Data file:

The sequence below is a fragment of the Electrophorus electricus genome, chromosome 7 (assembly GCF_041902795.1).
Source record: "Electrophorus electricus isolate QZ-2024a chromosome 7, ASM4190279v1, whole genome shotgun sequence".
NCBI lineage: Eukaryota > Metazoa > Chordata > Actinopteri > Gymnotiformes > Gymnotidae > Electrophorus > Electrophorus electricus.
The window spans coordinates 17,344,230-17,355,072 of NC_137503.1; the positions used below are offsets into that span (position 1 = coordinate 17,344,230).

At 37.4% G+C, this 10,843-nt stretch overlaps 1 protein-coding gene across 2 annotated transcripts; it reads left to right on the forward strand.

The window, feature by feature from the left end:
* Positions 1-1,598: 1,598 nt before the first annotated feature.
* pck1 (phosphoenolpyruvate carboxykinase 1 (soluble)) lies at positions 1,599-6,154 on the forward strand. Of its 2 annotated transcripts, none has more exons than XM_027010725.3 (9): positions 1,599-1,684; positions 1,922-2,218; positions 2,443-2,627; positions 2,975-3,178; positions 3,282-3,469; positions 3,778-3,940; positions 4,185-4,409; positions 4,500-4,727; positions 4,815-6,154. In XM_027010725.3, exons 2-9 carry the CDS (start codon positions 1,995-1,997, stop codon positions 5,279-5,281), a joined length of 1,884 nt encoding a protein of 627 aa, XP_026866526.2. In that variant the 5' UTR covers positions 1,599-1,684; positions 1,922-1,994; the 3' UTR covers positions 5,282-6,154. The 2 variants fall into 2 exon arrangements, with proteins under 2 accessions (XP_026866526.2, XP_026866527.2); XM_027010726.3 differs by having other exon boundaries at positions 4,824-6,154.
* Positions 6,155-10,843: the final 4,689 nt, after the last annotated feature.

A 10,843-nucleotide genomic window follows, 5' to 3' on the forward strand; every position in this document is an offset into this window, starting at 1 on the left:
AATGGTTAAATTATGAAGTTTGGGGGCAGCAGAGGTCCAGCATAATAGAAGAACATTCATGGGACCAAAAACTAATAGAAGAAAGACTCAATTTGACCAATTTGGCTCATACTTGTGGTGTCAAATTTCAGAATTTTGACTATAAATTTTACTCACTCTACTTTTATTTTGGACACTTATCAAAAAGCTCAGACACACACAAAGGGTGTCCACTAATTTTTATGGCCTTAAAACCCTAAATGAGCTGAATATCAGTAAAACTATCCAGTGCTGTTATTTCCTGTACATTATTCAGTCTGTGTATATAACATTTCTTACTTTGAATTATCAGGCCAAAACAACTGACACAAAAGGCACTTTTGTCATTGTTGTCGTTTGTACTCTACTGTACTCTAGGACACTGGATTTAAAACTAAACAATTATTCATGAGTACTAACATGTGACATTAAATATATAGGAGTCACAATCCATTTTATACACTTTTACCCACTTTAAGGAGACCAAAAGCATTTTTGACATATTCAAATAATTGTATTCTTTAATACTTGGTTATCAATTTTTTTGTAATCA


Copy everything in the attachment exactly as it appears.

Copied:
The sequence below is a fragment of the Electrophorus electricus genome, chromosome 7 (assembly GCF_041902795.1).
Source record: "Electrophorus electricus isolate QZ-2024a chromosome 7, ASM4190279v1, whole genome shotgun sequence".
NCBI lineage: Eukaryota > Metazoa > Chordata > Actinopteri > Gymnotiformes > Gymnotidae > Electrophorus > Electrophorus electricus.
The window spans coordinates 17,344,230-17,355,072 of NC_137503.1; the positions used below are offsets into that span (position 1 = coordinate 17,344,230).

At 37.4% G+C, this 10,843-nt stretch overlaps 1 protein-coding gene across 2 annotated transcripts; it reads left to right on the forward strand.

The window, feature by feature from the left end:
* Positions 1-1,598: 1,598 nt before the first annotated feature.
* pck1 (phosphoenolpyruvate carboxykinase 1 (soluble)) lies at positions 1,599-6,154 on the forward strand. Of its 2 annotated transcripts, none has more exons than XM_027010725.3 (9): positions 1,599-1,684; positions 1,922-2,218; positions 2,443-2,627; positions 2,975-3,178; positions 3,282-3,469; positions 3,778-3,940; positions 4,185-4,409; positions 4,500-4,727; positions 4,815-6,154. In XM_027010725.3, exons 2-9 carry the CDS (start codon positions 1,995-1,997, stop codon positions 5,279-5,281), a joined length of 1,884 nt encoding a protein of 627 aa, XP_026866526.2. In that variant the 5' UTR covers positions 1,599-1,684; positions 1,922-1,994; the 3' UTR covers positions 5,282-6,154. The 2 variants fall into 2 exon arrangements, with proteins under 2 accessions (XP_026866526.2, XP_026866527.2); XM_027010726.3 differs by having other exon boundaries at positions 4,824-6,154.
* Positions 6,155-10,843: the final 4,689 nt, after the last annotated feature.

A 10,843-nucleotide genomic window follows, 5' to 3' on the forward strand; every position in this document is an offset into this window, starting at 1 on the left:
AATGGTTAAATTATGAAGTTTGGGGGCAGCAGAGGTCCAGCATAATAGAAGAACATTCATGGGACCAAAAACTAATAGAAGAAAGACTCAATTTGACCAATTTGGCTCATACTTGTGGTGTCAAATTTCAGAATTTTGACTATAAATTTTACTCACTCTACTTTTATTTTGGACACTTATCAAAAAGCTCAGACACACACAAAGGGTGTCCACTAATTTTTATGGCCTTAAAACCCTAAATGAGCTGAATATCAGTAAAACTATCCAGTGCTGTTATTTCCTGTACATTATTCAGTCTGTGTATATAACATTTCTTACTTTGAATTATCAGGCCAAAACAACTGACACAAAAGGCACTTTTGTCATTGTTGTCGTTTGTACTCTACTGTACTCTAGGACACTGGATTTAAAACTAAACAATTATTCATGAGTACTAACATGTGACATTAAATATATAGGAGTCACAATCCATTTTATACACTTTTACCCACTTTAAGGAGACCAAAAGCATTTTTGACATATTCAAATAATTGTATTCTTTAATACTTGGTTATCAATTTTTTTGTAATCA